NASSAU, BAHAMAS — The government’s position on National Insurance Board (NIB) payments is that any employee receiving ex gratia payments from their employer will only receive unemployment benefits to make up a minimum of $100 in income support, according to a Ministry of Finance statement issued last night.
The statement comes as numerous Baha Mar employees claimed they have not received NIB unemployment benefits in a number of weeks.
“The Ministry of Finance would like to bring clarity to public discourse around payments to the government extended unemployment benefit programme based on inaccurate suggestions that payments have been unfairly held up to certain individuals,” the statement read.
It added, “With limited available resources, the government took the policy position that persons in the special unemployment benefit programme would receive income or income support of no less than $100 per week.
“The difference in this iteration is that persons who work part-time, or who receive ex gratia or other payments from the employer would only receive payments from the programme to bring them up to a minimum of $100 in income and or income support. This approach was taken to ensure that in an environment of scarce public resources, as many people as possible would obtain some measure of assistance.”
Baha Mar President Graeme Davis, while appearing as a guest on ILTV’s Beyond The Headlines with host Clint Watson on Tuesday night, urged the government to do its part and “act fairly” toward the resort’s employees.
He also said he would like Prime Minister Dr Hubert Minnis to intervene on the matter.
“What they are trying to do now is not give the NIB benefit to our associates by deducting what we’re giving to them in ex gratia and I believe it’s unfair,” Davis said.
Trade Union Congress (TUC) President Obie Ferguson added his voice to the subject yesterday, telling Eyewitness News he believes “there is no logical reason” why NIB should not make the payment.
But the Ministry of Finance, in its statement, noted, “The government has provided some $90 million in direct cash assistance and income replacement to nearly 38,000 unemployed Bahamians since March. These funds have been administered by the National Insurance Board on behalf of the government to eligible individuals.
“This $90 million sum does not include monies paid out by NIB as part of its 13-week earned unemployed benefits that is funded through employer and employee contributions to NIB. While there are some unemployed workers who were not able to access the government- subsidized programme, the government has taken a comprehensive approach to COVID-19 assistance, including feeding programs, rent assistance and other forms of social support.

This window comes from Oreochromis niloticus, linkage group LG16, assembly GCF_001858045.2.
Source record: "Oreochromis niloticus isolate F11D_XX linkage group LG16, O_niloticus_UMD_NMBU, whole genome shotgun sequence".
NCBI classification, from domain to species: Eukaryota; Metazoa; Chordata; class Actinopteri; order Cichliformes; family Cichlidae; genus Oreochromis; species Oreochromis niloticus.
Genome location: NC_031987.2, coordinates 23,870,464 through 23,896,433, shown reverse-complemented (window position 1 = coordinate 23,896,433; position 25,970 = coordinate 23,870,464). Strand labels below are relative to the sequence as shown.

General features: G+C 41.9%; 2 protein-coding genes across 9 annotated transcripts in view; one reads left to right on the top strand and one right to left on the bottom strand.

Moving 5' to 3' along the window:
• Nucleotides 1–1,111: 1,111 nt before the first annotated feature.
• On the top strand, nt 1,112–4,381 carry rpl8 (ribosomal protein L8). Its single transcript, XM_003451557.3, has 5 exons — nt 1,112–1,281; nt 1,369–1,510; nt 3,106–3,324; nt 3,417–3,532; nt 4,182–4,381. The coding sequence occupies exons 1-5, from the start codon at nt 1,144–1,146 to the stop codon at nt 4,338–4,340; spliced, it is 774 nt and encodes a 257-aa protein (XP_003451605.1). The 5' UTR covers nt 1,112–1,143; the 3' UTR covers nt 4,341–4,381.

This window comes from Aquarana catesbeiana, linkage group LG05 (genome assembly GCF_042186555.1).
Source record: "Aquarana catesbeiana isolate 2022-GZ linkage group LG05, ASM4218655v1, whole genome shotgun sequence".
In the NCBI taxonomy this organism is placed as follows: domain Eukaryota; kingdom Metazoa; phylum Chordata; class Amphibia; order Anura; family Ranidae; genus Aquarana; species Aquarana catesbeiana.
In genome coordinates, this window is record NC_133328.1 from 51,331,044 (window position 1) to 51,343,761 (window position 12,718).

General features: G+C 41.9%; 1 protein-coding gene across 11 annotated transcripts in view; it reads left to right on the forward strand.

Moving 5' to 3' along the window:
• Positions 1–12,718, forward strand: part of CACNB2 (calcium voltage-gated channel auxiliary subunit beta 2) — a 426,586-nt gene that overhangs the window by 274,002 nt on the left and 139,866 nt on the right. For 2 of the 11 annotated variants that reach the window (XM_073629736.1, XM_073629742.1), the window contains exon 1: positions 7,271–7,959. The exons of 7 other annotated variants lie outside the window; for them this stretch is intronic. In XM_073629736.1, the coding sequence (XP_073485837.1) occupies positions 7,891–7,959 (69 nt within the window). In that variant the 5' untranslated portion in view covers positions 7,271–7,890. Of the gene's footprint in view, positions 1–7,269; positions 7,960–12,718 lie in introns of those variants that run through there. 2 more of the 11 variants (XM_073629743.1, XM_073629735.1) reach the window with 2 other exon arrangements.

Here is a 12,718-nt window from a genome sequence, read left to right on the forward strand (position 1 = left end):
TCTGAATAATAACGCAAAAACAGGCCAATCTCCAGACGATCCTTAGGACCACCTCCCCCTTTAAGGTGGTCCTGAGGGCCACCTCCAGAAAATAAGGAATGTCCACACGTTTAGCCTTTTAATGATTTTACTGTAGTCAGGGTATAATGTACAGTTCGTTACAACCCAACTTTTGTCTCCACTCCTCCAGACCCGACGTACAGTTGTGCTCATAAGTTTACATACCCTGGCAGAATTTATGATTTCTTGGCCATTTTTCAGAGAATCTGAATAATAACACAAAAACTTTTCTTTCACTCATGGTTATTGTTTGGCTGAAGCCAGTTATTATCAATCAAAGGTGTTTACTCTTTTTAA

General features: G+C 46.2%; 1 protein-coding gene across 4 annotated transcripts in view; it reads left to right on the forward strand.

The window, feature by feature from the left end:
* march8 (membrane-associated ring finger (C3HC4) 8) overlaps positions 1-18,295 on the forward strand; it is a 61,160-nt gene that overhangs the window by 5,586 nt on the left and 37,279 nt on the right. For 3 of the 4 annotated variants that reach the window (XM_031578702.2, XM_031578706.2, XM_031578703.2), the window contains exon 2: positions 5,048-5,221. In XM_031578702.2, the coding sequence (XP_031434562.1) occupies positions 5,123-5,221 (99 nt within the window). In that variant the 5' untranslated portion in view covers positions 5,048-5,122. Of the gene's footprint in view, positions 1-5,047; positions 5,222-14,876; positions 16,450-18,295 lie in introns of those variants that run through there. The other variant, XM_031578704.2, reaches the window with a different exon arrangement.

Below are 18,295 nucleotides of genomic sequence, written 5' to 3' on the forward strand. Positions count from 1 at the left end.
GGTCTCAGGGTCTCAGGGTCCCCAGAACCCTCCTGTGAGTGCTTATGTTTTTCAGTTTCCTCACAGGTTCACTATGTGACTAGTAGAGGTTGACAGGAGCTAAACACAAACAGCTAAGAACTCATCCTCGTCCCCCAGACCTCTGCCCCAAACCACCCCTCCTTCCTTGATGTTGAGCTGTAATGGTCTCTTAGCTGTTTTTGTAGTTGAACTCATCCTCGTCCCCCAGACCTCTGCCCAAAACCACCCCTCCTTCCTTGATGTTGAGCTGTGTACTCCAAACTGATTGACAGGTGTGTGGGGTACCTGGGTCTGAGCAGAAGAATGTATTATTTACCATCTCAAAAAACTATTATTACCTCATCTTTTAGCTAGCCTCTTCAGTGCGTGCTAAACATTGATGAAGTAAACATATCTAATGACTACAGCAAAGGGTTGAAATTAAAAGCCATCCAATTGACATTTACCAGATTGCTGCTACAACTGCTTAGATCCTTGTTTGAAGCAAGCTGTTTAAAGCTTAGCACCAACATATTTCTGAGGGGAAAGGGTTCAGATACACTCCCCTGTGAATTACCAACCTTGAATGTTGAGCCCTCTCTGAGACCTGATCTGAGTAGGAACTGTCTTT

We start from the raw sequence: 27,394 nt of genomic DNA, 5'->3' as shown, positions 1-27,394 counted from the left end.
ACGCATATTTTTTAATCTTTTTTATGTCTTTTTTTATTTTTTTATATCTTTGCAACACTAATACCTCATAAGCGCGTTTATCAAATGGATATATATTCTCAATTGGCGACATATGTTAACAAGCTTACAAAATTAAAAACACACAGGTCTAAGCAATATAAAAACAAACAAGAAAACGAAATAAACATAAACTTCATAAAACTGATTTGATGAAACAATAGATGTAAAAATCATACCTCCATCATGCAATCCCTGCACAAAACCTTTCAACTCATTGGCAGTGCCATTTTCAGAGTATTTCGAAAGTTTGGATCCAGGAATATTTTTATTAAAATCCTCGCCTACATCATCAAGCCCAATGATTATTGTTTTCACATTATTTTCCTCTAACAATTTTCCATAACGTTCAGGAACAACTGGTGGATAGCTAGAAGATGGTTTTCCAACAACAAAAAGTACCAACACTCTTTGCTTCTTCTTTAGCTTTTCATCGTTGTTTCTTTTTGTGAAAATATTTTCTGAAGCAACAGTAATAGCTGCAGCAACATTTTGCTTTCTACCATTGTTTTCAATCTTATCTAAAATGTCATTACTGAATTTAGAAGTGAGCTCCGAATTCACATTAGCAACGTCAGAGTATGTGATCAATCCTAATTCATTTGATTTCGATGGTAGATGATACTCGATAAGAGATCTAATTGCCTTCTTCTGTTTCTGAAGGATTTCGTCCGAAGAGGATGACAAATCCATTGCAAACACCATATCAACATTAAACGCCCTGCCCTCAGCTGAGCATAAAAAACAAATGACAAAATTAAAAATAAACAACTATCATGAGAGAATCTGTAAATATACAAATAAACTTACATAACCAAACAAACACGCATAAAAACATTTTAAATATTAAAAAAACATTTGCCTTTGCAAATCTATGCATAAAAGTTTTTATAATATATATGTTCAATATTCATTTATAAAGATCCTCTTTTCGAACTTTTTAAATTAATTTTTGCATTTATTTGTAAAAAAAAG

“The government remains exceedingly grateful to all those employers throughout the country who have provided ex gratia payments to employees during this time, as well as those many employers who have had employees on full-time or part-time schedules throughout the pandemic even as the businesses themselves faced extreme commercial challenges.”
The ministry’s statement also read: “As the Prime Minister announced this past Sunday, the programme has since been extended through the end of January 2021.
“To verify the amounts due to employees under this revised approach, the government has normally required that employers submit relevant information to the NIB. The NIB would have only withheld payments until such information is provided by the employers.
“The NIB has advised the government that the last major employer submitted their listing of eligible employees yesterday evening (Tuesday, December 8, 2020). This will allow for relevant payments to be made to those employees who qualify under the most recent terms mentioned [in the statement].”
The ministry also provided an overview of the government extended unemployment benefit programme “to rest all doubt”, stating that: NIB has paid out $97.5 million in unemployment benefits since March; the government has introduced a special unemployment programme to assist those who would not normally qualify for NIB payments; and the “special unemployment benefit programme” was extended beyond the 13-week period that NIB payments cover, with adjustment to “the weekly amount and the criteria to qualify”.
The extensions in particular, the ministry said, were undertaken “notwithstanding the fact that the budget for this unemployment assistance had been largely exhausted and the government’s revenue continued to be very constrained”.
“The special unemployment benefit programme has been administered by NIB but funded by the government from budgeted funds approved by Parliament during the recent budget exercise,” the statement read.
“As at the end of November, some 36,959 persons have benefited from the special unemployment benefit programme in the aggregate sum of just over $91.9 million, going back to when it commenced last fiscal year.”